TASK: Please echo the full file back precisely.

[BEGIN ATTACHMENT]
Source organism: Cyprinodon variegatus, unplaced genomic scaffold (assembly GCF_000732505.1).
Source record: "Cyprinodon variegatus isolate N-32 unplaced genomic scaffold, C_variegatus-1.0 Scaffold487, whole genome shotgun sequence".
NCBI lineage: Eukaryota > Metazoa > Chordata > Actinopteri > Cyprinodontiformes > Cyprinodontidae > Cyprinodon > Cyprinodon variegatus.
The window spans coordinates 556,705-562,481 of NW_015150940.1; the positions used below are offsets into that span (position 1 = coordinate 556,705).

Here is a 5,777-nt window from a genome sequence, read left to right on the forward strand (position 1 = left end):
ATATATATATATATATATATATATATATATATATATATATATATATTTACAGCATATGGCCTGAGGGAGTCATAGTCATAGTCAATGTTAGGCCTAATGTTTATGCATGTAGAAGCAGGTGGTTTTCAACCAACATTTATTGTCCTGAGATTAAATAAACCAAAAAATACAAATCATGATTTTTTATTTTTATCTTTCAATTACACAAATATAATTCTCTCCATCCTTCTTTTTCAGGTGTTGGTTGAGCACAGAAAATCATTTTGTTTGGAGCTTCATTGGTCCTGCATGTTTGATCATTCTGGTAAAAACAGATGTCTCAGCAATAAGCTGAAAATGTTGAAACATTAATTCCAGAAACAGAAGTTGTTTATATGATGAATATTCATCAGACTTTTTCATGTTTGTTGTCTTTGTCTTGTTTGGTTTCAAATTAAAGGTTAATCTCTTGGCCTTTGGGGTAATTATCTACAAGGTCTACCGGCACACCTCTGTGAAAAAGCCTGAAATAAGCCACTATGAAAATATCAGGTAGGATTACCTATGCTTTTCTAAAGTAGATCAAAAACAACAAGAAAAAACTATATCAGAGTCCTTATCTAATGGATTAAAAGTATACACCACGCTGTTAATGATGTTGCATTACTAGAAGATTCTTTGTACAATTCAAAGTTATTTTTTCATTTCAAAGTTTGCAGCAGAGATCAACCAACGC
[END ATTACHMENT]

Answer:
Source organism: Cyprinodon variegatus, unplaced genomic scaffold (assembly GCF_000732505.1).
Source record: "Cyprinodon variegatus isolate N-32 unplaced genomic scaffold, C_variegatus-1.0 Scaffold487, whole genome shotgun sequence".
NCBI lineage: Eukaryota > Metazoa > Chordata > Actinopteri > Cyprinodontiformes > Cyprinodontidae > Cyprinodon > Cyprinodon variegatus.
The window spans coordinates 556,705-562,481 of NW_015150940.1; the positions used below are offsets into that span (position 1 = coordinate 556,705).

Here is a 5,777-nt window from a genome sequence, read left to right on the forward strand (position 1 = left end):
ATATATATATATATATATATATATATATATATATATATATATATATTTACAGCATATGGCCTGAGGGAGTCATAGTCATAGTCAATGTTAGGCCTAATGTTTATGCATGTAGAAGCAGGTGGTTTTCAACCAACATTTATTGTCCTGAGATTAAATAAACCAAAAAATACAAATCATGATTTTTTATTTTTATCTTTCAATTACACAAATATAATTCTCTCCATCCTTCTTTTTCAGGTGTTGGTTGAGCACAGAAAATCATTTTGTTTGGAGCTTCATTGGTCCTGCATGTTTGATCATTCTGGTAAAAACAGATGTCTCAGCAATAAGCTGAAAATGTTGAAACATTAATTCCAGAAACAGAAGTTGTTTATATGATGAATATTCATCAGACTTTTTCATGTTTGTTGTCTTTGTCTTGTTTGGTTTCAAATTAAAGGTTAATCTCTTGGCCTTTGGGGTAATTATCTACAAGGTCTACCGGCACACCTCTGTGAAAAAGCCTGAAATAAGCCACTATGAAAATATCAGGTAGGATTACCTATGCTTTTCTAAAGTAGATCAAAAACAACAAGAAAAAACTATATCAGAGTCCTTATCTAATGGATTAAAAGTATACACCACGCTGTTAATGATGTTGCATTACTAGAAGATTCTTTGTACAATTCAAAGTTATTTTTTCATTTCAAAGTTTGCAGCAGAGATCAACCAACGC